Volkswagen eliminated the e-Golf from the lineup for 2020, since it has the newfangled ID models on tap to replace it. But the company still found an excellent way to use that car’s electric powertrain technology. Volkswagen of America partnered with electric conversion specialists EV West to electrify a Type 2 van, now dubbed the “e-Bus.”
The donor vehicle is a 1972 Type 2 model, finished in two-tone Kansas Beige and Pastel White. The donor motor came from a 2017 e-Golf. That engine produces 134 horsepower, which may not sound like much, but it’s more than double the output of the original 60-hp 2.0-liter air-cooled unit. The e-Bus has a range of approximately 125 miles.
EV West’s conversion kept the exterior unmodified. On the inside, the motor sits in the old engine bay. The bus houses its batteries in reinforced, fireproof compartments located under the front seats and where the fuel tank had been. The conversion kept the long-throw shifter, though it now shifts to P, R, N, D and B (regenerative braking mode).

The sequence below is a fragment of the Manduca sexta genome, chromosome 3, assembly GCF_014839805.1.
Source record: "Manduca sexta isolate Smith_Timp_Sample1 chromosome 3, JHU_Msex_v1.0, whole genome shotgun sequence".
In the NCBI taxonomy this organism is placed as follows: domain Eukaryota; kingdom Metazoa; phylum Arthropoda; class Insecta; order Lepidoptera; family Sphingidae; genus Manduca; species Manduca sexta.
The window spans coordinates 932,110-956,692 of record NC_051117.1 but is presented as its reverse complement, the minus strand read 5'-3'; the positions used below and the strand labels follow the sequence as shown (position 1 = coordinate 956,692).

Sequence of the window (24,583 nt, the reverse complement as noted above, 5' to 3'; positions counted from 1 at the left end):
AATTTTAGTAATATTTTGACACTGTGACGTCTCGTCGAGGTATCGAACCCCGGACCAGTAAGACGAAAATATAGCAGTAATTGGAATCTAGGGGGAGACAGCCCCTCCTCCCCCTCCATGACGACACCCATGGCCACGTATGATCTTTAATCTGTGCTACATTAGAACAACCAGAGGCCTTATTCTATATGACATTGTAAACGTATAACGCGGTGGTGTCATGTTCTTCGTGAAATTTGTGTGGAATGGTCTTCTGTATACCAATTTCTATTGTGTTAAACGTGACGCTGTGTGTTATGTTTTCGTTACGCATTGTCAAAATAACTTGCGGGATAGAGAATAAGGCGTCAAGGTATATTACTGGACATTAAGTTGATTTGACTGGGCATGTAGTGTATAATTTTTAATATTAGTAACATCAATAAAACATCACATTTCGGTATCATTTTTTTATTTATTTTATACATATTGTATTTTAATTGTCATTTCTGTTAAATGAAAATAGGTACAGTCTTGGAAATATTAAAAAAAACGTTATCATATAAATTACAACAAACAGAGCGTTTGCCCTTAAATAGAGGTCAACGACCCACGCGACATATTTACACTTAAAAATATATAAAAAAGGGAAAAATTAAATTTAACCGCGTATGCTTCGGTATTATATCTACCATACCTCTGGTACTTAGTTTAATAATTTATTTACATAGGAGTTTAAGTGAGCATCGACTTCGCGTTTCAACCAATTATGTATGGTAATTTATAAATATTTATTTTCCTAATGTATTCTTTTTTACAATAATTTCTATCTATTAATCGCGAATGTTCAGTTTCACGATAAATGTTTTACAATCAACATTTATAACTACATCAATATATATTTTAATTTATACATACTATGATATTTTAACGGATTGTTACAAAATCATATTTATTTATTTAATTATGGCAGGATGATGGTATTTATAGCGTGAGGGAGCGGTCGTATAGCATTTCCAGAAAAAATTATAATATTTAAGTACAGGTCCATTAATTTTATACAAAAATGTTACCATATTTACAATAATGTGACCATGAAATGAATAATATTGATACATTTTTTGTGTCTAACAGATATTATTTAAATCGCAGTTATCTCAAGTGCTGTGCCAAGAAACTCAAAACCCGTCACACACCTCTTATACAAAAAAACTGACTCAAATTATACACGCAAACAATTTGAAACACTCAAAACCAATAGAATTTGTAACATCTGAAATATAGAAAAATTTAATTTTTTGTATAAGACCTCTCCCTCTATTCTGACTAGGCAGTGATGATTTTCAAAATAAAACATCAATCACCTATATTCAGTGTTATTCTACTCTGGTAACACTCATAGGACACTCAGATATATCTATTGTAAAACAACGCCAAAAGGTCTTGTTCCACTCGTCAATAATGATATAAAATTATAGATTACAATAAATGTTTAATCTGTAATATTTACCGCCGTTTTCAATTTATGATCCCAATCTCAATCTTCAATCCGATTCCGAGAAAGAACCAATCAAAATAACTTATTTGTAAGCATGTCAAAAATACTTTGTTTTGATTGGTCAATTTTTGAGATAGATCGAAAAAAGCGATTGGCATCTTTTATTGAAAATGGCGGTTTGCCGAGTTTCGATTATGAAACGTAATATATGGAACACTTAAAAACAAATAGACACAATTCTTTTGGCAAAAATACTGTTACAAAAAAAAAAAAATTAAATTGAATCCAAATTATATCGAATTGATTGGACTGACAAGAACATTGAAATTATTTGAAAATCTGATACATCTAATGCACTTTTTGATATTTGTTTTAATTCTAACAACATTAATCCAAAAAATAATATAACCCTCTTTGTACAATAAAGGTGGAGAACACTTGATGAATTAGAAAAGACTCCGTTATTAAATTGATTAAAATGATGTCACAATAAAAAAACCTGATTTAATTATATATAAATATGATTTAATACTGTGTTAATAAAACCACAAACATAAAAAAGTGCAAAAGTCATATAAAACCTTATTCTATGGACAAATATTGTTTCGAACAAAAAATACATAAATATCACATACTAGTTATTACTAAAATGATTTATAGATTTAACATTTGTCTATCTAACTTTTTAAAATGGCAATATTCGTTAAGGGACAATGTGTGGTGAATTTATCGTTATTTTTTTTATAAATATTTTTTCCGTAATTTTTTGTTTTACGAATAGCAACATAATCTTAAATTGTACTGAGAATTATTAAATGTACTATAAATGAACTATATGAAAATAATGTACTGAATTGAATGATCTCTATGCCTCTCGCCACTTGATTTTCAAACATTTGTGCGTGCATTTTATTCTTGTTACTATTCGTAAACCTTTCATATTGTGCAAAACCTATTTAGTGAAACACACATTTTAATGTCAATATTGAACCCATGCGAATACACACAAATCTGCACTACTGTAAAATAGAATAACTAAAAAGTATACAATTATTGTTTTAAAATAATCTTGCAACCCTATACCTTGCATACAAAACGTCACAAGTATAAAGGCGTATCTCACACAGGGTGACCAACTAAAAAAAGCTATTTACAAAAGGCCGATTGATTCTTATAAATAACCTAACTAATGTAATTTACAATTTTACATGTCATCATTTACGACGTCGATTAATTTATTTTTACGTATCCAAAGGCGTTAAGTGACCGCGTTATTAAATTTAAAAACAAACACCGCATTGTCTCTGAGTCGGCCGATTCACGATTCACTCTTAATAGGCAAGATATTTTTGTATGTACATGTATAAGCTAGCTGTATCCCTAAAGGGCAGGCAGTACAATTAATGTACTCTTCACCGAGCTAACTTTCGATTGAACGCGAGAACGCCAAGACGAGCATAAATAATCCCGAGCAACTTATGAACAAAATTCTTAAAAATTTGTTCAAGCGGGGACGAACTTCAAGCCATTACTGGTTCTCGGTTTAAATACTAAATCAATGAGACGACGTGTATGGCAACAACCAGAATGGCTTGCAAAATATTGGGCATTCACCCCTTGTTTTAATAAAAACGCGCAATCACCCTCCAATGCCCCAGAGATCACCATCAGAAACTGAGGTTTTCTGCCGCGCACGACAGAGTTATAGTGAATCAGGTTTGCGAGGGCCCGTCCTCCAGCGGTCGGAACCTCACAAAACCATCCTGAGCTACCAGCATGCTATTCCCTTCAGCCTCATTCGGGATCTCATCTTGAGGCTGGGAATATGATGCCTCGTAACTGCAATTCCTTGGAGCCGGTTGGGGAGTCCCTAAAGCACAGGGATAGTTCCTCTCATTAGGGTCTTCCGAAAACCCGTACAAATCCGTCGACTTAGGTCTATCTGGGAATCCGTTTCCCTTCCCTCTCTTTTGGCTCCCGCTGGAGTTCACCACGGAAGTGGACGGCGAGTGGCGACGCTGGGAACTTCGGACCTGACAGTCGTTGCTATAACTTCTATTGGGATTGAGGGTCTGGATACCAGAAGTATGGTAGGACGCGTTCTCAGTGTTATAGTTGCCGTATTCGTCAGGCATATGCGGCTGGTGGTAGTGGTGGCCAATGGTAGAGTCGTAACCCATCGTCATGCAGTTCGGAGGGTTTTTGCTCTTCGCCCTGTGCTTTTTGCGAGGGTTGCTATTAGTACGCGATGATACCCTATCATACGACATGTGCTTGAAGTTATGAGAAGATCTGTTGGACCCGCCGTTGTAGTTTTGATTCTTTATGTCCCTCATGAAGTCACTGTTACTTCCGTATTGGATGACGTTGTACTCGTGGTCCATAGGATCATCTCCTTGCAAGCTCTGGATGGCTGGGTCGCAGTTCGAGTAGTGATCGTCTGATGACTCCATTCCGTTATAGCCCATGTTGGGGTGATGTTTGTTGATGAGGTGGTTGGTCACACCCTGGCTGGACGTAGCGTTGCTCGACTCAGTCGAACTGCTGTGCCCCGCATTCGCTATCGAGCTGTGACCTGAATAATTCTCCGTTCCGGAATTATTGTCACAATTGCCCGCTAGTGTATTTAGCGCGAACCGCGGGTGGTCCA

VW says this build showcases “the possibilities of the e-Golf powertrain to motivate classic VW models.” Such EV conversions of classic cars should catch on in the future — especially for classic cars like the Volkswagen Type 2 Bus, where it’s more about style than substance.
After all, classic cars generally don’t need the 200-to-300-mile range of modern EVs. For the many that were pitifully underpowered by today’s standards, an electric engine could easily match, if not considerably improve upon, the original car’s performance. New electric motors are easier to maintain than creaking, ancient gasoline ones. This technology could make that vintage VW #VanLife a lot easier. (An electric conversion also future-proofs the car against potential pollution-fighting legislation.)
Aston Martin is already offering a Heritage EV conversion kit for its classic vehicles. This VW proves we should expect other manufacturers to follow suit.
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